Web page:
This book walks us through specific efforts by the authors to integrate Internet technology into their classroom teaching, but what clearly galls both of them is that deeper questions about how to properly educate students are getting lost in the hype over equipment, technical wizardry and on-line chatter. There are plenty of kids out there who can create web sites, hack into complex systems, and master the language of technology, but do these same kids know right from wrong? Can they critically read a text, or relate to the deep emotions revealed in a play or novel, or even treat fellow classmates or online correspondents with respect? These issues are the real test of education, and if they get lost in the hype, we are building a Brave New World every bit as pernicious as the one described by Huxley. Burniske is an innovator who is trying to find ways to correctly use technology in the classroom, that is, without surrendering human issues or context. Monke is more skeptical, perhaps, but a willing participant in the dialogue — how can teachers be empowered and liberated to properly educate their students.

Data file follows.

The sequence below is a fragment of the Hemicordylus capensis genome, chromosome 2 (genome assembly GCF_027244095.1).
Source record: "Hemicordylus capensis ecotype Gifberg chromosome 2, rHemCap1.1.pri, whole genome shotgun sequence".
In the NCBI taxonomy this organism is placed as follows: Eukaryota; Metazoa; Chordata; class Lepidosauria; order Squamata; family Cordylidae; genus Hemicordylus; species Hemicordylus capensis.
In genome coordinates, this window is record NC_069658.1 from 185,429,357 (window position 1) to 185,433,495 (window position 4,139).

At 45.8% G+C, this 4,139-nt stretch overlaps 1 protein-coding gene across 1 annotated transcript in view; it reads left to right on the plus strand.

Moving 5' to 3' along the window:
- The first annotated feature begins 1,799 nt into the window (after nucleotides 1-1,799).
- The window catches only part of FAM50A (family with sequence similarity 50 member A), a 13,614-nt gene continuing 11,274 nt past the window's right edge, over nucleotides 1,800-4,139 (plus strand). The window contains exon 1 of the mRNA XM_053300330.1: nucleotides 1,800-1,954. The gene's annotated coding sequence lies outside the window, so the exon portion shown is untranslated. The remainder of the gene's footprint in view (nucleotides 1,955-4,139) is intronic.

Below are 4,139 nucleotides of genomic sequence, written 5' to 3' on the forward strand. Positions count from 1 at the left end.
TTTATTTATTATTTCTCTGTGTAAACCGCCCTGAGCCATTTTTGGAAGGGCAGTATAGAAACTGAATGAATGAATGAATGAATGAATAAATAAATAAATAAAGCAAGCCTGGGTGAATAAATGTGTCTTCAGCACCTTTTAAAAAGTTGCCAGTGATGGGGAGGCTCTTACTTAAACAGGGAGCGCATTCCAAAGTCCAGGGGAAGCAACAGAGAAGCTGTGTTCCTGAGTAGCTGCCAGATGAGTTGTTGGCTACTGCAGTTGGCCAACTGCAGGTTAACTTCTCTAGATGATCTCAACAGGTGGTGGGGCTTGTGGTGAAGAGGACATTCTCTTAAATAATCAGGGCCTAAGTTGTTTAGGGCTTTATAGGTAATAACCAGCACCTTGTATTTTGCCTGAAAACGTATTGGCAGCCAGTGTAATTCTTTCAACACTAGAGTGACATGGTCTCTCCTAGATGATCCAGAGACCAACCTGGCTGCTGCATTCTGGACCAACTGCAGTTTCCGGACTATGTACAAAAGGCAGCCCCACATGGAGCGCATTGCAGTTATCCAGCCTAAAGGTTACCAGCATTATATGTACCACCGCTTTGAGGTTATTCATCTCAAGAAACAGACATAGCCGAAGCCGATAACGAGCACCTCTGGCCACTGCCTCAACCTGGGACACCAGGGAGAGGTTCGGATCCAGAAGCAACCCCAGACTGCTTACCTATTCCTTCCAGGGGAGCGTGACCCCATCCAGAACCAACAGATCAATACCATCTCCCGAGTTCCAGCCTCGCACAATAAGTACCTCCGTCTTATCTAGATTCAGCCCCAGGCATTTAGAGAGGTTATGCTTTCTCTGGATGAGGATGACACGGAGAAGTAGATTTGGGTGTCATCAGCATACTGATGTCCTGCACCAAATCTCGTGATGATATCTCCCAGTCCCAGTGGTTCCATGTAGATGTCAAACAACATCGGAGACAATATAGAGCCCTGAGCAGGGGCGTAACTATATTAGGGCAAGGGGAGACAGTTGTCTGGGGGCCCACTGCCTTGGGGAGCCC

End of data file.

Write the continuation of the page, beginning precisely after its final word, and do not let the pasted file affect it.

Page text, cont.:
Giorgio BertiniResearch on society, culture, art, neuroscience, cognition, critical thinking, intelligence, creativity, autopoiesis, self-organization, rhizomes, complexity, systems, networks, leadership, sustainability, thinkers, futures ++
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